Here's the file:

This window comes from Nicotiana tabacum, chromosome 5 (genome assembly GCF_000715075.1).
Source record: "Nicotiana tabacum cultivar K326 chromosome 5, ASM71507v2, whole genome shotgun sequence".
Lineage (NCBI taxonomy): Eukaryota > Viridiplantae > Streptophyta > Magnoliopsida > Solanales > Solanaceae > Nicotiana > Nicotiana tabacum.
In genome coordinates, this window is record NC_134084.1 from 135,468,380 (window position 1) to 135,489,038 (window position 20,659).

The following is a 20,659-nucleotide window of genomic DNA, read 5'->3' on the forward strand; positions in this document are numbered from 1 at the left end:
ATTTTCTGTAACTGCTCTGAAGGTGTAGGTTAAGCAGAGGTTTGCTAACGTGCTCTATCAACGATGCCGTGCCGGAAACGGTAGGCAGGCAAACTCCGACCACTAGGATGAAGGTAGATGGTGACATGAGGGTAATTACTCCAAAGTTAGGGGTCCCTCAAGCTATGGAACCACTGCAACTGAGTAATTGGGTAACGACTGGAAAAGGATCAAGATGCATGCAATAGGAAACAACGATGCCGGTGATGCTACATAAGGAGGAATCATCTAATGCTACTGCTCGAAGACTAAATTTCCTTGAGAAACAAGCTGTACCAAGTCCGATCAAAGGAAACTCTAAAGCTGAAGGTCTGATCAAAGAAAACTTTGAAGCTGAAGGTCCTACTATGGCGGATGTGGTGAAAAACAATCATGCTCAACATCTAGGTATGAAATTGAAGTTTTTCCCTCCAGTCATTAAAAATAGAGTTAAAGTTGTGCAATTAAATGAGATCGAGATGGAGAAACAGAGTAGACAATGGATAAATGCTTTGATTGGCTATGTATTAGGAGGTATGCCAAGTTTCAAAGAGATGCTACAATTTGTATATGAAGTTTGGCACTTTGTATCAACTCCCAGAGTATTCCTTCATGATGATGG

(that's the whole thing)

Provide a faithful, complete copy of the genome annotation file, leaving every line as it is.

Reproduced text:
This window comes from Nicotiana tabacum, chromosome 5 (genome assembly GCF_000715075.1).
Source record: "Nicotiana tabacum cultivar K326 chromosome 5, ASM71507v2, whole genome shotgun sequence".
Lineage (NCBI taxonomy): Eukaryota > Viridiplantae > Streptophyta > Magnoliopsida > Solanales > Solanaceae > Nicotiana > Nicotiana tabacum.
In genome coordinates, this window is record NC_134084.1 from 135,468,380 (window position 1) to 135,489,038 (window position 20,659).

The following is a 20,659-nucleotide window of genomic DNA, read 5'->3' on the forward strand; positions in this document are numbered from 1 at the left end:
ATTTTCTGTAACTGCTCTGAAGGTGTAGGTTAAGCAGAGGTTTGCTAACGTGCTCTATCAACGATGCCGTGCCGGAAACGGTAGGCAGGCAAACTCCGACCACTAGGATGAAGGTAGATGGTGACATGAGGGTAATTACTCCAAAGTTAGGGGTCCCTCAAGCTATGGAACCACTGCAACTGAGTAATTGGGTAACGACTGGAAAAGGATCAAGATGCATGCAATAGGAAACAACGATGCCGGTGATGCTACATAAGGAGGAATCATCTAATGCTACTGCTCGAAGACTAAATTTCCTTGAGAAACAAGCTGTACCAAGTCCGATCAAAGGAAACTCTAAAGCTGAAGGTCTGATCAAAGAAAACTTTGAAGCTGAAGGTCCTACTATGGCGGATGTGGTGAAAAACAATCATGCTCAACATCTAGGTATGAAATTGAAGTTTTTCCCTCCAGTCATTAAAAATAGAGTTAAAGTTGTGCAATTAAATGAGATCGAGATGGAGAAACAGAGTAGACAATGGATAAATGCTTTGATTGGCTATGTATTAGGAGGTATGCCAAGTTTCAAAGAGATGCTACAATTTGTATATGAAGTTTGGCACTTTGTATCAACTCCCAGAGTATTCCTTCATGATGATGG